Imperial and GripAble have been awarded an £800k grant to help children with cerebral palsy in the clinic using a new arm-strengthening device.
GripAble, a company formed by researchers at Imperial College London and clinicians at Imperial College Healthcare NHS Trust, is a digital assessment and training platform supporting individuals undergoing rehabilitation for both neurological and musculoskeletal conditions. The company and Dr Firat Güder's team at Imperial were awarded the grant by the Biomedical Catalyst (BMC) Feasibility and Primer Awards 2021 competition, run by Innovate UK.
My team and I are extremely excited to work with GripAble and other partners on this project, which will be a great learning opportunity for all those involved. Dr Firat Guder Department of Bioengineering
The funding will help to bring an arm-strengthening device, named SqueezAble, to the clinic. The device combines novel soft-sensing technology and interactive game to revolutionise upper-limb therapy for children with cerebral palsy.
In the UK, there are an estimated 187,000 children living with an arm disability, and 85 million worldwide. Without regular occupational therapy for upper limb and hand strength, dexterity and movement range, a child's condition is likely to deteriorate and impact their ability to live in functional independence in adulthood. Many arm disabilities are linked to neurological disorders such as cerebral palsy, which affects coordination, precision, and timing of movements.
The project team will work with children with cerebral palsy to develop SqueezAble, having now commercialised its first portable therapeutic hand-grip devices, the GripAble Pro and the GripAble Home, for people with a range of musculoskeletal and neurological conditions.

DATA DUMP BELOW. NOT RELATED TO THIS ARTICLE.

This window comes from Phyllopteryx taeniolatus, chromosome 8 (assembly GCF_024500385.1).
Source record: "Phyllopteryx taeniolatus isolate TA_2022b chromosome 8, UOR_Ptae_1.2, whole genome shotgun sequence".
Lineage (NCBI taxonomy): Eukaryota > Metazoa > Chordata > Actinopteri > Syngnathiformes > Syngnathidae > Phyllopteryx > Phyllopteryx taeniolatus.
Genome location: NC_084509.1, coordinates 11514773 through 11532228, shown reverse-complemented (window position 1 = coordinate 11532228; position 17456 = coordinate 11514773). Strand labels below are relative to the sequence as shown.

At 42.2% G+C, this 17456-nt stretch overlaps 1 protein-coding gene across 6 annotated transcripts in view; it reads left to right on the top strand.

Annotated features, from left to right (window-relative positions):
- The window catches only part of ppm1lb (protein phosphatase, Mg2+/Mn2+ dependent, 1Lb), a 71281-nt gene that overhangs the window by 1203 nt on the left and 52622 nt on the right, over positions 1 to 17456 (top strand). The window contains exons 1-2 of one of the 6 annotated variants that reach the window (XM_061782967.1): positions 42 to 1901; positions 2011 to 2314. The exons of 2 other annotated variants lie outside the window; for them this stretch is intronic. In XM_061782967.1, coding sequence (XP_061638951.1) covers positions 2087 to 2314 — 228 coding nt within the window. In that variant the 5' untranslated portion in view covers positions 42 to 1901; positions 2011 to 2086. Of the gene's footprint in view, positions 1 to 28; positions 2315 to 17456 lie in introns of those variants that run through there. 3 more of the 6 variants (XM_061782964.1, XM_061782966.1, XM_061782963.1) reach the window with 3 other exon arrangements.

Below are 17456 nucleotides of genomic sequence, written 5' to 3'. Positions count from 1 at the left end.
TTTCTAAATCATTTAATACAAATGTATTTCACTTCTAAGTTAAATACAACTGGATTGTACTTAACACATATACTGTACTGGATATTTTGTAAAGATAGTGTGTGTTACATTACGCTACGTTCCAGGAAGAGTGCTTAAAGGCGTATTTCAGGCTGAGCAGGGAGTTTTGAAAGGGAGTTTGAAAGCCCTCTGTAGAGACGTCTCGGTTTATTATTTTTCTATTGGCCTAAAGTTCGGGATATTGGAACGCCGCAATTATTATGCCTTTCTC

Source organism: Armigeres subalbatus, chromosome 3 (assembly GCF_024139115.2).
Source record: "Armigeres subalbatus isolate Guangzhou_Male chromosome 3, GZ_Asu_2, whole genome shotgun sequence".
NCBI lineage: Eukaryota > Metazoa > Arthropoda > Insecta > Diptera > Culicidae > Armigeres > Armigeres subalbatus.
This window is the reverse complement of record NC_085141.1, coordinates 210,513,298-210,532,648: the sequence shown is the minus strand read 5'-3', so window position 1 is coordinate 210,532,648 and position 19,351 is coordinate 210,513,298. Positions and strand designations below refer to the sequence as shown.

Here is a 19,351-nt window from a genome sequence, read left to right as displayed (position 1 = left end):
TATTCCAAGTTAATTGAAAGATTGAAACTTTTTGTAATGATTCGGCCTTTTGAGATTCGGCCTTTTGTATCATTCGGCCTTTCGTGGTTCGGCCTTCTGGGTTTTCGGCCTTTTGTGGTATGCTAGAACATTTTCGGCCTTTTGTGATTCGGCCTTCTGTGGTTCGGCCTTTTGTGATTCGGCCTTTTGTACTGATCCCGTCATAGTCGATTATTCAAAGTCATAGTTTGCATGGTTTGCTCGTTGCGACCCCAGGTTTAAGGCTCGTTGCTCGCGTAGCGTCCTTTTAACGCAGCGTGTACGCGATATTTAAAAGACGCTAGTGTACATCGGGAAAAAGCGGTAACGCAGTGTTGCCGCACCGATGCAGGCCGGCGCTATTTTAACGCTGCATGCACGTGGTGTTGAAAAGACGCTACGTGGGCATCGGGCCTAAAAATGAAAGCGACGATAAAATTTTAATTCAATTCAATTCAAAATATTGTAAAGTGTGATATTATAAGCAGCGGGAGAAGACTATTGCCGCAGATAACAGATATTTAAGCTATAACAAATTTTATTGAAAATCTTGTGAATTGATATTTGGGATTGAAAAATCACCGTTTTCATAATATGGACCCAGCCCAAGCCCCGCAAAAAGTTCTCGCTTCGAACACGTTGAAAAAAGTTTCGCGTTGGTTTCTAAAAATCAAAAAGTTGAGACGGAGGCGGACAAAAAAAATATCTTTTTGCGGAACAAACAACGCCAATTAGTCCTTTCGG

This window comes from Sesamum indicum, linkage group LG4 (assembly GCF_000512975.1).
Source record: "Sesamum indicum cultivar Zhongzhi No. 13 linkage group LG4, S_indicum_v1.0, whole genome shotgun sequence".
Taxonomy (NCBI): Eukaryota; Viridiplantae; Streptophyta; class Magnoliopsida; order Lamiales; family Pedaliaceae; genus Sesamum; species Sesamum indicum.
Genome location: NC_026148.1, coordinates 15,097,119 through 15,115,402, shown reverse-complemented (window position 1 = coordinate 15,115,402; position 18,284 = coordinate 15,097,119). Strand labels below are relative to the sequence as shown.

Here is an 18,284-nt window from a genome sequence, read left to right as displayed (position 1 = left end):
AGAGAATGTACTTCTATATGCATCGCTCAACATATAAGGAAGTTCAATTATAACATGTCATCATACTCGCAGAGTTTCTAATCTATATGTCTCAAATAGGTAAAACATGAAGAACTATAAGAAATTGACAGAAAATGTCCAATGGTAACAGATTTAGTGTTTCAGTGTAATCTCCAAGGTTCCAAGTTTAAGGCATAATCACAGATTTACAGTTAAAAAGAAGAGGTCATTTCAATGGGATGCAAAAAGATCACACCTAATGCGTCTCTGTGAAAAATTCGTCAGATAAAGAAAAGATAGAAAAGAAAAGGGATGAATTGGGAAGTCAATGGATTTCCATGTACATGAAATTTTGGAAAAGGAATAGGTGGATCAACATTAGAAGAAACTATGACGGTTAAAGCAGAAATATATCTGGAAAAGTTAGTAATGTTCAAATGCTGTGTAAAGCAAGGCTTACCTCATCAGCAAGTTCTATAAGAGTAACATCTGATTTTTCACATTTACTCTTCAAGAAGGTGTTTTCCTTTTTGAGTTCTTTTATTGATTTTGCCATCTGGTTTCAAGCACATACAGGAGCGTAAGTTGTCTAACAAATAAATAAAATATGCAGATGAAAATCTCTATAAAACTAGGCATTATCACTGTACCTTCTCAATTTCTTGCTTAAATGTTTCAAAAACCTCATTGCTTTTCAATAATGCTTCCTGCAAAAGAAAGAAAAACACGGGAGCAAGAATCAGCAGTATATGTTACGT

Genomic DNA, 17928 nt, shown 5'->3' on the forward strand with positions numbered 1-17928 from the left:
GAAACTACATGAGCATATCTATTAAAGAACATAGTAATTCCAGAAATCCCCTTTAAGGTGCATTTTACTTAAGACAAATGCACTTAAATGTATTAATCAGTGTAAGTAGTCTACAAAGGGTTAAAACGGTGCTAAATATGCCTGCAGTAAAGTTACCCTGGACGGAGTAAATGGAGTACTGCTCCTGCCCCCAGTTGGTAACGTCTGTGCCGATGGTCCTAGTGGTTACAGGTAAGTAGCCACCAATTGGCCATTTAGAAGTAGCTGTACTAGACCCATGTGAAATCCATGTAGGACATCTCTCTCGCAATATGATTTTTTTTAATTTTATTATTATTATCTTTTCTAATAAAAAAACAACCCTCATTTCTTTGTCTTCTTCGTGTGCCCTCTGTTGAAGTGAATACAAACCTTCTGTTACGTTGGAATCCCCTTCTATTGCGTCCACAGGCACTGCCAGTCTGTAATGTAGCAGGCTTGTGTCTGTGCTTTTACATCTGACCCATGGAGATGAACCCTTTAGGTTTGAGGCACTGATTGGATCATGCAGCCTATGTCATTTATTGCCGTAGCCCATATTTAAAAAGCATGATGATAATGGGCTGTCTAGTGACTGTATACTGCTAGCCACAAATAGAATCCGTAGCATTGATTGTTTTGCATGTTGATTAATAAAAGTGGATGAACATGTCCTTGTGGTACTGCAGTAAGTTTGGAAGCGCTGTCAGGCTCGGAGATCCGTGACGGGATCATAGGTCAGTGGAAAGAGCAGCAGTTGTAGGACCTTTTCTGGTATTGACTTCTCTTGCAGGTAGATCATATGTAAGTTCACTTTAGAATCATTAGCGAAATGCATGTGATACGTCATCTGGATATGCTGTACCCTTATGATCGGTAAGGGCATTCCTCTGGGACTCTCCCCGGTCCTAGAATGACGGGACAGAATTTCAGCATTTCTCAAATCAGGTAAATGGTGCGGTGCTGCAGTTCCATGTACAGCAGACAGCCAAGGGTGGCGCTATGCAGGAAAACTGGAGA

The project will incorporate user-centred design processes to develop and test SqueezAble with our target user group. Dr Mike Mace Chief Technology Officer and Co-Founder, GripAble
Dr Güder, whose group at the Department of Bioengineering developed the underlying patent-pending soft-sensor technology, said: “This project will allow us to build a medical device and an entirely new concept to address a large gap in current practice, which we hope will be especially valuable for the rehabilitation of paediatric patients.
“My team and I are extremely excited to work with GripAble and other partners on this project, which will be a great learning opportunity for all those involved.”
Together with an award-winning team of occupational therapists, clinical specialists, and medical device engineers, the project is aiming to advance the current prototypes toward clinical translation.
Dr Mike Mace, chief technology officer and co-founder of GripAble, said: “Children living with an arm disability must learn to independently complete bimanual activities of daily living, requiring them to use both hands simultaneously to complete everyday tasks like eating, writing, and washing.
"The project will incorporate user-centred design processes to develop and test SqueezAble with our target user group. As well as developing the new SqueezAble technology, over the next two years, we plan to create new bimanual games for training functional movement on GripAble's software platform extending our current unimanual games.”
This story was adapted from a press release by GripAble.
Article text (excluding photos or graphics) © Imperial College London.
Photos and graphics subject to third party copyright used with permission or © Imperial College London.
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